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National Police Week 2011 May 15-21st

On average, one law enforcement officer is killed in the line of duty somewhere in the United States every 53 hours. Since the first known line-of-duty death in 1791, more than 19,000 U.S. law enforcement officers have made the ultimate sacrifice. This year alone there seems to be an attack on law enforcement officers. As of May 4, 2011 there have been 67 police officers killed in the line of duty. That is an 18% change from last year at this time. Also, out of those 67 fatalities, 33 of those officers killed have been by gunfire, which is a 65% increase from last year.

In 1982, President John F. Kennedy designated May 15 as National Police Officers Memorial Day. Police Officer Memorial Day is a special day dedicated to those who have paid the ultimate sacrifice in the line of duty. This day is also dedicated to the 900,000 plus sworn law enforcement officers now serving in the United States.

Being a police officer is a calling. You will not get rich or make a lot of money being a police officer. It is not about money. It is about making your community a safe place, caring for the children, and doing whatever it takes to stop someone from hurting another. Officer’s every day put on their lives on the line to protect every citizen in the United States. By putting their lives on the line, police officers take the chance of being assaulted, injured, and even killed in the line of duty. On the average, more than 58,000 police officers are assaulted each year, resulting in over 16,000 injuries. Also there is an average of 167 police officers killed every year. Over the past 10 years, over 1,800 law enforcement officers have paid the ultimate sacrifice and were killed. In 2010, 162 police officers were killed, which was a 40% spike from the 117 killed in 2009. Illinois ranked 3rd in the United States with the most police officer deaths with Texas being first with 19 and California 2nd with 11 fatalities. So, with this special day, we need to think about those officers who have gave their lives protecting each and every one of you form those dangers in society.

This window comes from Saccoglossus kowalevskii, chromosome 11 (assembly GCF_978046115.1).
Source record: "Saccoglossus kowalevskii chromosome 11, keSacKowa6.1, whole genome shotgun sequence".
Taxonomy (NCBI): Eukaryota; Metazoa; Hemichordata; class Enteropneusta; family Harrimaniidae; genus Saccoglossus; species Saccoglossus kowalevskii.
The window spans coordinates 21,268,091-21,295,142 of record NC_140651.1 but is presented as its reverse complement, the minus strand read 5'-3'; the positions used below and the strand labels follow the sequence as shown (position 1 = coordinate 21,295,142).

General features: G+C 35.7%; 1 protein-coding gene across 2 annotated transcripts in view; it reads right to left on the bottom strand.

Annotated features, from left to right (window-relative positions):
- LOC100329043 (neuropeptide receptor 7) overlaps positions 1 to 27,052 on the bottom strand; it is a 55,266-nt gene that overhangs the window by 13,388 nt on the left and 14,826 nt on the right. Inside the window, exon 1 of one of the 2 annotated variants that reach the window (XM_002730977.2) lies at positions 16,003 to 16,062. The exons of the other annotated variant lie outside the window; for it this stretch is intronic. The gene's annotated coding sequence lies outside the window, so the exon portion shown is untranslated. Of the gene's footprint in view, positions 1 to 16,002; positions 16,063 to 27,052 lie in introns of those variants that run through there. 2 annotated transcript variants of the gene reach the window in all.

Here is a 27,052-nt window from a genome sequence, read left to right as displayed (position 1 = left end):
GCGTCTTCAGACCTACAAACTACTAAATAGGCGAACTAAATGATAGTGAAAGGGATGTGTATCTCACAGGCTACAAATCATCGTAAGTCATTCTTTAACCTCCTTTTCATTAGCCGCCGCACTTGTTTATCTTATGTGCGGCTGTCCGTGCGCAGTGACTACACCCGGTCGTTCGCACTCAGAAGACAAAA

Another special consideration that should be thought of during the National Police memorial Week and Police Officer Memorial Day is one of our own that paid the ultimate sacrifice in the line of duty, Chief Jack Fancil. Chief Fancil paid the ultimate sacrifice June 1, 1970. Chief Fancil was shot and killed by subjects burglarizing a business in Oblong. Chief Fancil’s name appears on the National Law Enforcement Memorial Wall in Washington D.C. and on the Police Memorial Wall in Springfield. Chief Fancil left behind a wife and two children whom all remain in Oblong today. Even though I never had the pleasure of meeting Chief Fancil, he still and always will hold a special place in my heart for the service and sacrifice that he gave to Oblong. Chief Fancil paid the Ultimate Sacrifice doing what he loved to do.

As a police officer for 16 years now, I have found out the job is more than just a job or paycheck. It takes a special person to put on a gun and badge everyday and fight what people fear. Every day as a police officer, I take a chance of never returning home and seeing my family again. There are over 900,000 police officers that take this chance every day. 900,000 sounds like a lot, but if you compare that to the population, there is not enough that take that chance. Law Enforcement is a small family. I am a very dedicated police officer and will continue taking the risks every day until the day I retire.

So, I ask that one May 15, 2011 you please take a moment of silence and remember all of the police officers who have died in the line of duty and the police officers out in the streets every day risking their lives for you. Also, fly your flags at half staff. On September 13, 1994, President Bill Clinton signed into law Public Law 103-322 requiring the American Flag to be lowered to half-staff each year on May 15. REMEMBER THOSE WHO HAVE PAID THE ULTIMATE SACRIFICE FIGHTING WHAT YOU FEAR.

By: Chief Chad Pusey
Oblong Police Department

"I am the Officer" 

I have been where you fear to be,
I have seen what you fear to see,
I have done what you fear to do -
All these things I have done for you.

I am the person you lean upon,
The one you cast your scorn upon,
The one you bring your troubles to -
All these people I've been for you.

The one you ask to stand apart,
The one you feel should have no heart,
The one you call "The Officer in Blue,"
But I'm just a person, just like you.

And through the years I've come to see,
That I am not always what you ask of me;
So, take this badge ... take this gun ...
Will you take it ... will anyone?

And when you watch a person die
And hear a battered baby cry,
Then do you think that you can be
All these things you ask of me?

(Author unknown)

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A national day of remembrance, National Peace Officers Memorial Day,
takes place May 15th. of each year


Oblong Police Chief, Jack Fancil, 25
Killed in the line of duty, June 1, 1970
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